Department of Energy Argonne National Laboratory Office of Science NEWTON's Homepage NEWTON's Homepage
NEWTON, Ask A Scientist!
NEWTON Home Page NEWTON Teachers Visit Our Archives Ask A Question How To Ask A Question Question of the Week Our Expert Scientists Volunteer at NEWTON! Frequently Asked Questions Referencing NEWTON About NEWTON About Ask A Scientist Education At Argonne Pine Tree Seed Germination
Name:  Debbie
Location: N/A
Country: N/A
Date: N/A


Question:
I live in an area with many pine trees and pine cones. I would like to start seedlings to replace the older trees as I lose them. How do I do it? I have searched the internet for how but have yet to find an anwser. I've examined the pine cones and am at a loss, where are the seeds? I have soft long needle trees with medium pine cones, I have Hemlock trees with small cones and I have very sharp long needle trees with longer, narrow cones. Do the cones have to have already fallen off the tree before using seeds? Thank you!!



Replies:
Dear Debbie,

The following may be helpful:
http://www.uidaho.edu/cfwr/forres/nursery/research/research/projects.htm
http://www.walden.org/thoreau/writings/seeds/dispersion_01.htm

Sincerely,

Anthony R. Brach


Debbie,

The seeds must indeed be ripe before they will produce seedlings. You can monitor the appearance of your pine cones over the year. When they are first produced, they are green; as they mature they will turn brown, and the seeds inside will ripen. Note that not all of the seeds will eventually produce seedlings. Some of the seeds are in fact non-viable, so it is important to collect a good sampling of seeds to insure you have a good number of living seeds. As the cones finally ripen, they will open, kind of like a set of venetian blinds. This can be weather influenced, where seeds may be allowed to drop in conditions good for their survival. Some cones are 'programmed' to close and not drop seeds during extremely dry periods where the viable seed might be lost. You can note the dates when the cones first begin to open. You can find the seeds of the trees within the cones sitting on bracts of the cones, usually perpendicular to the axis of the cone. When the cones are open, gravity or wind can carry the winged seeds for some distance, where hopefully they can reach conditions suitable for growth before being found by squirrels, mice, and other animals which may feed upon them.

As far as growing seedlings yourself, i would suggest consulting a good dendrology text at your local or university library. The conditions best-suited for seedling development would be listed there. Note: you must be sure not to over-water the seeds, because there are many fungi which cause rot of developing seedlings. If the adult trees are doing well in the soil where they are growing, you can use a sample of the soil as growth medium. A generic rule would be to provide approximate conditions for growth enjoyed by the adult trees. Note that in some cases, the seedlings have different preferences than the adult trees, with regards to light, shading, and water requirements. The dendrology text should provide the information you seek.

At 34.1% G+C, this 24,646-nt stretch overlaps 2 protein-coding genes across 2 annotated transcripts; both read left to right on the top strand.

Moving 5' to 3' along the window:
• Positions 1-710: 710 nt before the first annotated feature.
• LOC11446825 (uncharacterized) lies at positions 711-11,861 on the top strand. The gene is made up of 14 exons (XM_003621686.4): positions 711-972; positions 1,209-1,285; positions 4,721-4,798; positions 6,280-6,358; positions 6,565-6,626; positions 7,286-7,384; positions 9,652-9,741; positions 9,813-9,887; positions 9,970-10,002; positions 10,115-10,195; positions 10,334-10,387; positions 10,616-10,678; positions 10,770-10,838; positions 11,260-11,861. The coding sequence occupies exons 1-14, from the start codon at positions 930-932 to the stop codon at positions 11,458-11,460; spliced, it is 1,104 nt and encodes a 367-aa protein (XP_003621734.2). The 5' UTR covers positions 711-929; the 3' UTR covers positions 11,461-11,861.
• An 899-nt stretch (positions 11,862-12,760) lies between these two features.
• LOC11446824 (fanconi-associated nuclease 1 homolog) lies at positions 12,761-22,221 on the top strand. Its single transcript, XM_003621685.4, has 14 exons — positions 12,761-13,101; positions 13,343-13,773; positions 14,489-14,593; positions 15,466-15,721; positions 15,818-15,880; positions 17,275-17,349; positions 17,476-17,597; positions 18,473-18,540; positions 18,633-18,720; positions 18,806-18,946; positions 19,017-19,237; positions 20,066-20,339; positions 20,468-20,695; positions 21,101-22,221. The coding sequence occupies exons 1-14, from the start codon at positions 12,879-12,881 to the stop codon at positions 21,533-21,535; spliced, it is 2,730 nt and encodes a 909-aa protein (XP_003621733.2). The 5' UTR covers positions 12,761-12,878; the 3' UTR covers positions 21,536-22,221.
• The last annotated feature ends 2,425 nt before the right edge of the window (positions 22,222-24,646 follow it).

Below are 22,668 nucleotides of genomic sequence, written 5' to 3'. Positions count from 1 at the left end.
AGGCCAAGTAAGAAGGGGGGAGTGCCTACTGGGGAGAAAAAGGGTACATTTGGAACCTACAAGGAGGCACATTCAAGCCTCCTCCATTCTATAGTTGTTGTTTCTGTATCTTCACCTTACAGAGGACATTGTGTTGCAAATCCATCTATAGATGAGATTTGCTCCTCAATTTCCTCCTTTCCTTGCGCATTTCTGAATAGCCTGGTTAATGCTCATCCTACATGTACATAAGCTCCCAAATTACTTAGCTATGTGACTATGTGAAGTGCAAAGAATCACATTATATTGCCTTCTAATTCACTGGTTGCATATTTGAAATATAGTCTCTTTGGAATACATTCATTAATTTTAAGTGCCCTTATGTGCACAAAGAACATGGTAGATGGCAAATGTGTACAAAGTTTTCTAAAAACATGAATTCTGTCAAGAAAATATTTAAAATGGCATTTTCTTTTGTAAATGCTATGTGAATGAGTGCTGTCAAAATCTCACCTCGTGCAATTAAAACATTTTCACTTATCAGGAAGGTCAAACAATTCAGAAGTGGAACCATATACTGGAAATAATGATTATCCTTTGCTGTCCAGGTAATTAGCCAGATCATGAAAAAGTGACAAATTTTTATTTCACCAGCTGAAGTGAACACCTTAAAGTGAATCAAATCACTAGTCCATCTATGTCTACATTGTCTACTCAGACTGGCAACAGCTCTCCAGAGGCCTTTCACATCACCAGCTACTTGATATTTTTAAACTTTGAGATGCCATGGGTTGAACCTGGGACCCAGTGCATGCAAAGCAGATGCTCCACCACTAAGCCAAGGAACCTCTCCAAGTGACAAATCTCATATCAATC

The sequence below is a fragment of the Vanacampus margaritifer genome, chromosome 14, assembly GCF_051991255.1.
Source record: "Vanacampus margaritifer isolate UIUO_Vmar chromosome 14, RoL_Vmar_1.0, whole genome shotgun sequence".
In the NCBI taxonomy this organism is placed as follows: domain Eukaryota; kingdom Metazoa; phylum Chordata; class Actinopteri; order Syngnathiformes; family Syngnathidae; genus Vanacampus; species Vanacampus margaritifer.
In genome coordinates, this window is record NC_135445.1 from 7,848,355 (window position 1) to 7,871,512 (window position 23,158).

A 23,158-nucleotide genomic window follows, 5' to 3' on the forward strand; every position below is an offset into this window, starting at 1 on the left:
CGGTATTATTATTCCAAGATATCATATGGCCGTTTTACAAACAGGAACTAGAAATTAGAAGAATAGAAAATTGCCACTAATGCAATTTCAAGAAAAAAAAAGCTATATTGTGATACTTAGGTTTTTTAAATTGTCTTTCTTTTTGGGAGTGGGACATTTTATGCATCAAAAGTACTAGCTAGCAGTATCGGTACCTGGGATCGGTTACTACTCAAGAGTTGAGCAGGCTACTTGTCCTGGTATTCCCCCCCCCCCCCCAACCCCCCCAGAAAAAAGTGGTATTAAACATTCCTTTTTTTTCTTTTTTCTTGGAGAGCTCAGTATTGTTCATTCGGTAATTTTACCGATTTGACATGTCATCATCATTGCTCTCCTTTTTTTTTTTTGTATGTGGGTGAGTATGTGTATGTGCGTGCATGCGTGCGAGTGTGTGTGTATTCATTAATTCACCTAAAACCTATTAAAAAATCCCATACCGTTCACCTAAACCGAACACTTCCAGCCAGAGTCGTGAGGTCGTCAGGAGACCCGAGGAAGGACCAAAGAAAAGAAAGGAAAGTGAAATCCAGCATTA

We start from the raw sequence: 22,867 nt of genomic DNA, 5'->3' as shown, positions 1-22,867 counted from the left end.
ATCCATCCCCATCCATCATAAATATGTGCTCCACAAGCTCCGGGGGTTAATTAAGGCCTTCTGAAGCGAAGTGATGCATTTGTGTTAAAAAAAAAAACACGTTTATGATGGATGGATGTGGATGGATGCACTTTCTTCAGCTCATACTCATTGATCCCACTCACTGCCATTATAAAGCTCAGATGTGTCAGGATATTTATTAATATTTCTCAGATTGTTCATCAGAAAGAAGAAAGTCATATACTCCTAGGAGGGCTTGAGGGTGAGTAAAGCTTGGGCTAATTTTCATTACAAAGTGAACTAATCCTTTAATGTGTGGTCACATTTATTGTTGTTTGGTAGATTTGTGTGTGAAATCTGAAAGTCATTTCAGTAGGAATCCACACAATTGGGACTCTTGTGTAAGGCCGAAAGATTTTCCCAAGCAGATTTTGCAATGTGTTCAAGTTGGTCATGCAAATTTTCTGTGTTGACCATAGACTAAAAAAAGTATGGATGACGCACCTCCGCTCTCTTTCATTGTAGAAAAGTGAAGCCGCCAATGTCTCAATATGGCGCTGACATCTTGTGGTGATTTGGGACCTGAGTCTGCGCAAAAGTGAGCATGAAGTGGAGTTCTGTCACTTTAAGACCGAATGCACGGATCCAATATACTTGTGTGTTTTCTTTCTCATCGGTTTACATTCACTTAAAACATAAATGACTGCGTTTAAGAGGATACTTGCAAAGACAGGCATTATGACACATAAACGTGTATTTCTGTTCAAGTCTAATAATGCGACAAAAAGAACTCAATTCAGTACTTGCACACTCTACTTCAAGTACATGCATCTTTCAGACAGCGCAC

Thanks for using NEWTON!

Richard R. Rupnik


Seeds are deep in the cones, and fall out or are removed by birds and animals soon after the cones spread open. Collect cones just before they open, let them dry out and open in a container, and you should be able to get seeds out, or if you find cones outside just as they open you may be able to beat the critters to some seeds. Seeds of most pines and other conifers are quite small. As for germinating and growing, it isn't that much different than growing other seeds, but for specifics to make it easier I suggest you ask a forest or agricultural extension office, which you should be able to find in your area, or contact a nursery for help. Here in Cook County, Illinois, the forest preserve district has a tree nursery and the foresters there would probably be able to help you.

J. Elliott



Click here to return to the Biology Archives

NEWTON is an electronic community for Science, Math, and Computer Science K-12 Educators, sponsored and operated by Argonne National Laboratory's Educational Programs, Andrew Skipor, Ph.D., Head of Educational Programs.

For assistance with NEWTON contact a System Operator (help@newton.dep.anl.gov), or at Argonne's Educational Programs

NEWTON AND ASK A SCIENTIST
Educational Programs
Building 360
9700 S. Cass Ave.
Argonne, Illinois
60439-4845, USA
Update: June 2012
Weclome To Newton

Argonne National Laboratory